Related: How Long to Proof Sourdough in the Fridge (+ Tips)

Your Water and Flour

Others say the starter shifts depending on the water and flour used or even the climate.

There’s still a lot of mystery surrounding the community of microorganisms in sourdough starter, but The Global Sourdough Project is working pretty hard to unpack it.

The Yeast

The Global Sourdough Project got 560 samples of different sourdough starters from around the world. They analyzed them and discovered over 70 different types of yeast!

While much is still unknown, you can learn about some of those yeasts here. The types of yeast in the sourdough starter contribute to the final flavor profile, and each sourdough starter is slightly different.

stirring sourdough starter with a spoon

As an example, Wickerhamomyces anomalus adds an artificial banana smell.

I also found it very interesting – and a little gross – that several of the yeasts found in sourdough starter are also found on bugs like flies and mosquitos.

The Bacteria

While we typically think of yeast when it comes to bread making, sourdough actually contains more lactic acid bacteria (LAB) than yeast. According to a 1996 report, the LAB to yeast ratio in sourdoughs is generally 100:1.

Researchers have also found more than 50 species of LAB in sourdough bread. LAB is responsible for fermenting the bread, which leads to the sour tang and helps preserve the bread.

pre shaped sourdough

Where do these different types of bacteria come from? A lot of this is still being researched and discovered, but flour may play a role:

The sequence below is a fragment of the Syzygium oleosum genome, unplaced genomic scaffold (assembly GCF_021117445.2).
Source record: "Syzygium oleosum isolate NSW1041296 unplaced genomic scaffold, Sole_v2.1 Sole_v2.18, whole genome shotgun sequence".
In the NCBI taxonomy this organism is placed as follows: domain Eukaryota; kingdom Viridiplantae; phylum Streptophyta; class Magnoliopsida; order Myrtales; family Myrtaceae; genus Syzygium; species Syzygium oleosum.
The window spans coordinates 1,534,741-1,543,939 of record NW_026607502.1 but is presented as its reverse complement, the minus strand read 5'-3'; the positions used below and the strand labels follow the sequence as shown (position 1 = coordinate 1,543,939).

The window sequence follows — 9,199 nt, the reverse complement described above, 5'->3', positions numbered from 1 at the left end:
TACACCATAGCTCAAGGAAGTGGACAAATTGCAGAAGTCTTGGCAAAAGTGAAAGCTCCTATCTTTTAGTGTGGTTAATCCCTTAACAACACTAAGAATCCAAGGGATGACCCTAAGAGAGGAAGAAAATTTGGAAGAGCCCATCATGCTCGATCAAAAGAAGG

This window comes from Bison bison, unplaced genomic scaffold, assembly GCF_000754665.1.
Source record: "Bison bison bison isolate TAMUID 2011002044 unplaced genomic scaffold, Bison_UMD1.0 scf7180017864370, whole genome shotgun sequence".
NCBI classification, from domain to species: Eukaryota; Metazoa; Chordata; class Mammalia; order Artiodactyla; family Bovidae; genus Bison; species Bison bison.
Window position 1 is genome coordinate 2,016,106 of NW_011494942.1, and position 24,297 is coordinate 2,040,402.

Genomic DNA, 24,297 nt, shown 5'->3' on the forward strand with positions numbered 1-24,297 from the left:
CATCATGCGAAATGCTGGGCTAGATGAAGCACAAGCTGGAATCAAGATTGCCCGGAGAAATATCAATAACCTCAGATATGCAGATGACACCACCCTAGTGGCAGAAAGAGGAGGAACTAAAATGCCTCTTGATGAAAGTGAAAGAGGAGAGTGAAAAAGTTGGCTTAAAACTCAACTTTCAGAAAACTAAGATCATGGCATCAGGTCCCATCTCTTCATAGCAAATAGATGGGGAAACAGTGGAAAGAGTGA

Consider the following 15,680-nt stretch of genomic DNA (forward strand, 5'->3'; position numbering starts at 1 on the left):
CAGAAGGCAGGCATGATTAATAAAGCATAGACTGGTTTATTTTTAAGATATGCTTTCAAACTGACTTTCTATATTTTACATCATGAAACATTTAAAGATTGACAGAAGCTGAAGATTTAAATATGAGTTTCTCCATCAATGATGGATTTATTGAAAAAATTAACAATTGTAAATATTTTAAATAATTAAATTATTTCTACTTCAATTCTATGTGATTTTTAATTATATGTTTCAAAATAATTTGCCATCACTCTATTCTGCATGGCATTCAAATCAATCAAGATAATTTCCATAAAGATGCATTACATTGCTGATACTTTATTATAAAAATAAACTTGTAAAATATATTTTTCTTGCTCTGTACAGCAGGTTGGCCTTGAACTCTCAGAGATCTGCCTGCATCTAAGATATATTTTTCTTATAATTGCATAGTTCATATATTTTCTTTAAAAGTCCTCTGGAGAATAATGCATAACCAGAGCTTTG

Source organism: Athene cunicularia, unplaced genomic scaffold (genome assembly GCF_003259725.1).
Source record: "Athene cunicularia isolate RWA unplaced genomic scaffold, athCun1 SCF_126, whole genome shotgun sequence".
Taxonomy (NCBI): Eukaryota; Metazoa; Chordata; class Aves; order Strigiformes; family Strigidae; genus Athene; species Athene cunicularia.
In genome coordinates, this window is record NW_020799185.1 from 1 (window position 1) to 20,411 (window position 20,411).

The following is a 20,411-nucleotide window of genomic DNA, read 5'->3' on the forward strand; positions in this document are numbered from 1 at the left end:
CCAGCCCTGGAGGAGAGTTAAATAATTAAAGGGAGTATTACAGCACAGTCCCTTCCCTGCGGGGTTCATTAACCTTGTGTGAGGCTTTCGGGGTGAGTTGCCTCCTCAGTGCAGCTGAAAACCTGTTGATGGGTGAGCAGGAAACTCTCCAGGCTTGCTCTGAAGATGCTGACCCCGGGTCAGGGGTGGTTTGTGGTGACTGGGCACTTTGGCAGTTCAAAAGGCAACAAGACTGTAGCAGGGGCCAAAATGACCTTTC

“The LAB developing in the dough may originate from selected natural contaminants in the flour or from a starter culture containing one or more known species of LAB.”

The sourdough microflora: biodiversity and metabolic interactions (2005)

I feel like we’re living in the middle of some really cool discoveries.

Decades from now, this will probably all be much clearer, but for now, we have to accept that sourdough is somewhat of a mystery.

Sourdough Recipes and Their Flavors

Finally, your unique sourdough recipe – most notably, the flour you use – will impact the final flavor.

I’ve found that using 100% unbleached bread flour gives the mildest sourdough flavor. I make it the most, and it’s my family’s favorite. That’s also what you tend to see the most on social media.

If you want a ton of extra flavor, add a mix of bread flour, rye flour, and whole wheat flour.

My favorite proportions for a more intense flavor are 700g bread flour, 200g rye flour, and 100g whole wheat flour—that’s enough for two loaves of bread.

There are tons of different flour combinations you can try, and I think you should experiment!

You can also do what Claire Saffitz did once – just mix together all the random flours in your kitchen to clean out that cupboard. You’ll end up with a unique loaf of sourdough, and that’s part of the fun.

why sourdough tastes sour


How sourdough gets its flavor is way more complex than I thought before I dug into the research. The types of yeast and lactic acid bacteria play a role, as do your water, flour, and climate.

Even the individual baker will impart unique flavors into their bread based on the microorganisms on their hands.

It’s really cool stuff! I hope you enjoyed reading, and enjoy your sourdough!

Related: The Oldest Sourdough Starters (And Why It Doesn’t Really Matter)